Jillian Bandes

MLK, Glenn Beck, and racism: these themes are still echoing long after the conclusion of Beck's monumental rally on the anniversary of King's "I Have A Dream" speech last month.

Dr. Alveda King, Dr. Martin Luther King Jr.'s niece, has been under fire for her participation in the event, with fault lines running not only from liberal critics but also from the black conservative Christian movement and in the conservative movement at large.

Alveda King is both defensive and realistic about her involvement.

“The principles of faith, hope, charity, love, honor – we are taught to honor God, to honor our families – and love our neighbors… and I believe the message that Glenn delivered helped us do that,” she said in an interview.

“The answer to all of the religious questions: it wasn’t about Glenn the person, or Glenn the man – it was Glenn the message. I’m not a naysayer, I’m a unifier,” she said.

Detractors claim she was dishonoring her uncle’s legacy by participating in the rally, because the conservative talk show host had allegedly dishonored the cause of civil rights. In these critics’ opinions, Beck represents the antithesis of King’s civil rights legacy, and can even be characterized as racist.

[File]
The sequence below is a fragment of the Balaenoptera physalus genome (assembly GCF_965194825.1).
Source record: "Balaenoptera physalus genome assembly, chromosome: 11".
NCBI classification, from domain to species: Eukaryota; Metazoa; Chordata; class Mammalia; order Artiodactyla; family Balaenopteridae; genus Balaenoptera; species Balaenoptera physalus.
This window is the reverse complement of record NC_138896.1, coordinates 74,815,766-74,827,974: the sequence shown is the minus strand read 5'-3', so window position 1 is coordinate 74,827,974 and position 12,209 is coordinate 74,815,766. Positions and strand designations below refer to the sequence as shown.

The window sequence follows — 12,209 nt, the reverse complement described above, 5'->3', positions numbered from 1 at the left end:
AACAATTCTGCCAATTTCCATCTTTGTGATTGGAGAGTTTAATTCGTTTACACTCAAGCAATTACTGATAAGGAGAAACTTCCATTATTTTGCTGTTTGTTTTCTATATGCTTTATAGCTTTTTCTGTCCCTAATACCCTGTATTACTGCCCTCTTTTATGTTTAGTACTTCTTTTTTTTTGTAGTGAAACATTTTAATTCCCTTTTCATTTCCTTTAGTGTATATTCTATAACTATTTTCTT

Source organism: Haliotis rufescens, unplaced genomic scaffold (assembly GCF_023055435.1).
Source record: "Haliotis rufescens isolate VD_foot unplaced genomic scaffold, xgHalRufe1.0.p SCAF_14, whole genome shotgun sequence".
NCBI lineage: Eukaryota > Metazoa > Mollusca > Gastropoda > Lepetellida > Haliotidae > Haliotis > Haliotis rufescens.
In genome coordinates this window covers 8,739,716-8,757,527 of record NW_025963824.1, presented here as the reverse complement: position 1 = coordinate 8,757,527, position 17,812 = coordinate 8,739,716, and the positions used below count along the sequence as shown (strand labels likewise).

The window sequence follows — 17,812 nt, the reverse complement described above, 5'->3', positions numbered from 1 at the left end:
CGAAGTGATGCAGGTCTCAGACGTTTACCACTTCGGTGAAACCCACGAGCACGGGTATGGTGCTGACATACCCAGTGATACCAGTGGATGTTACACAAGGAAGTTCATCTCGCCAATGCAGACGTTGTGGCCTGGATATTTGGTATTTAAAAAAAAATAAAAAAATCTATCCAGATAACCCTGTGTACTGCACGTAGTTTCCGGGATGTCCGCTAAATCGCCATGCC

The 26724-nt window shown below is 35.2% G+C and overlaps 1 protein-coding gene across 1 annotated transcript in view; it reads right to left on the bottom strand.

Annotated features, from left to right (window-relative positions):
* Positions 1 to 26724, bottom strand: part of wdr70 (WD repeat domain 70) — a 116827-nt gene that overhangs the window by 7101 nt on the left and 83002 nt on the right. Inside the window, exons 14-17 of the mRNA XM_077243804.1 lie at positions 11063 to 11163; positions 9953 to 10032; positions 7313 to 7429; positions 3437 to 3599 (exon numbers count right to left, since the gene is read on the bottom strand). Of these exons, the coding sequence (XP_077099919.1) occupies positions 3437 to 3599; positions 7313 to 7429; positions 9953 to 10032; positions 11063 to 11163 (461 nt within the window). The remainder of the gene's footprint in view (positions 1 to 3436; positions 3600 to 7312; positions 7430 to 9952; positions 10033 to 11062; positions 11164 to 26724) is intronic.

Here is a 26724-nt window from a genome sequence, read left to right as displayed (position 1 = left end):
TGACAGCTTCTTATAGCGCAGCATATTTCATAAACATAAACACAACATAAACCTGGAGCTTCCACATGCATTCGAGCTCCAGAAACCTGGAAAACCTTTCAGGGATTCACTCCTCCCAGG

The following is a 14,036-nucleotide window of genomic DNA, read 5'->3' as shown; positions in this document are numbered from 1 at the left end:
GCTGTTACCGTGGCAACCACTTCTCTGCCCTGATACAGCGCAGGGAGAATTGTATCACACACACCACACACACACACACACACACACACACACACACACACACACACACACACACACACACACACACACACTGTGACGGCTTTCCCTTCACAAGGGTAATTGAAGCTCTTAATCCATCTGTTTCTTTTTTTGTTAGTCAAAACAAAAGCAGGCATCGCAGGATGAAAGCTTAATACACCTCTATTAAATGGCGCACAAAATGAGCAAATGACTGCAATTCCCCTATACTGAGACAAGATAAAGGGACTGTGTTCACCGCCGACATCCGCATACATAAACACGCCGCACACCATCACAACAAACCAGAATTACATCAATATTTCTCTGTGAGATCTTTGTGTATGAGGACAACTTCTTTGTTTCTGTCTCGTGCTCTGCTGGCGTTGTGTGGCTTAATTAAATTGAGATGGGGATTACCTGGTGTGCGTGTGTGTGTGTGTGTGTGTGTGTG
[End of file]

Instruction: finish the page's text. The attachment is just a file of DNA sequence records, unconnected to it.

“Is Glenn Beck a racist?” asked Rev. Anthony Evans, President of National Black Church Initiative. “I think in Glenn Beck’s eyes, he is not a racist, but for those of us who understand code words, that Glenn Beck is dangerous.”

Evans said that he respected Alveda’s participation, however.

“I think she has a right – I think she was right to be there,” said Evans. “I think that one of the failures of black leadership is that we have given all of our cookies to one person. For African Americans to be successful politically, we have to be in every single party, so we can make sure our interests are addressed.”

Reverend Al Sharpton, who held a counter-rally to Beck on 8/28, did not even grant her that much. Sharpton claims that the elder King relied heavily on the government in order to accomplish his social objectives, while the Beck bunch promotes exactly the opposite.

“From my study of history, those that claim to be the Tea Partiers and the followers and supporters of Mr. Beck and Mrs. Palin were the ones that today advocate the things that that march was against,” said Sharpton, in an interview with Keith Olbermann. “Their idea of government and the idea that Dr. King and Roy Wilkins of—and others espoused is the exact opposite of what they're calling for.”

Alveda King roundly rejects that notion.


Jillian Bandes

Jillian Bandes is the National Political Reporter for Townhall.com